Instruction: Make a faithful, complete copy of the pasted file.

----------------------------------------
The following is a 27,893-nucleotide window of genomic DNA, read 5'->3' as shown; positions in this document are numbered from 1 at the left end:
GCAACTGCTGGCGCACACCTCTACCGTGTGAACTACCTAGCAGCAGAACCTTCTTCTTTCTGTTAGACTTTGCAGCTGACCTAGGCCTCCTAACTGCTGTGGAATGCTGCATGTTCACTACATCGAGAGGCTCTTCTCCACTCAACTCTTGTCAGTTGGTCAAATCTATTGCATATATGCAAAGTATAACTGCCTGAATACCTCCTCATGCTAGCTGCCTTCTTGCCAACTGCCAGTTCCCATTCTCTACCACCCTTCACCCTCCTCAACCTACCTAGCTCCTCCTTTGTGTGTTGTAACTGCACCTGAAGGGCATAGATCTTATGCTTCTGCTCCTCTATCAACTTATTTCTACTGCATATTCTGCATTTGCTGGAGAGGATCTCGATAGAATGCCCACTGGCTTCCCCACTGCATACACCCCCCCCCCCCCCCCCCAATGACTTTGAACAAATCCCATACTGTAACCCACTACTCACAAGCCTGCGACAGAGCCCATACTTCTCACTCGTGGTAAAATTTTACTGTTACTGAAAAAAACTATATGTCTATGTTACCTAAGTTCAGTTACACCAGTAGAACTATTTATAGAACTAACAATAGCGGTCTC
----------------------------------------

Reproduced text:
The following is a 27,893-nucleotide window of genomic DNA, read 5'->3' as shown; positions in this document are numbered from 1 at the left end:
GCAACTGCTGGCGCACACCTCTACCGTGTGAACTACCTAGCAGCAGAACCTTCTTCTTTCTGTTAGACTTTGCAGCTGACCTAGGCCTCCTAACTGCTGTGGAATGCTGCATGTTCACTACATCGAGAGGCTCTTCTCCACTCAACTCTTGTCAGTTGGTCAAATCTATTGCATATATGCAAAGTATAACTGCCTGAATACCTCCTCATGCTAGCTGCCTTCTTGCCAACTGCCAGTTCCCATTCTCTACCACCCTTCACCCTCCTCAACCTACCTAGCTCCTCCTTTGTGTGTTGTAACTGCACCTGAAGGGCATAGATCTTATGCTTCTGCTCCTCTATCAACTTATTTCTACTGCATATTCTGCATTTGCTGGAGAGGATCTCGATAGAATGCCCACTGGCTTCCCCACTGCATACACCCCCCCCCCCCCCCCCCAATGACTTTGAACAAATCCCATACTGTAACCCACTACTCACAAGCCTGCGACAGAGCCCATACTTCTCACTCGTGGTAAAATTTTACTGTTACTGAAAAAAACTATATGTCTATGTTACCTAAGTTCAGTTACACCAGTAGAACTATTTATAGAACTAACAATAGCGGTCTC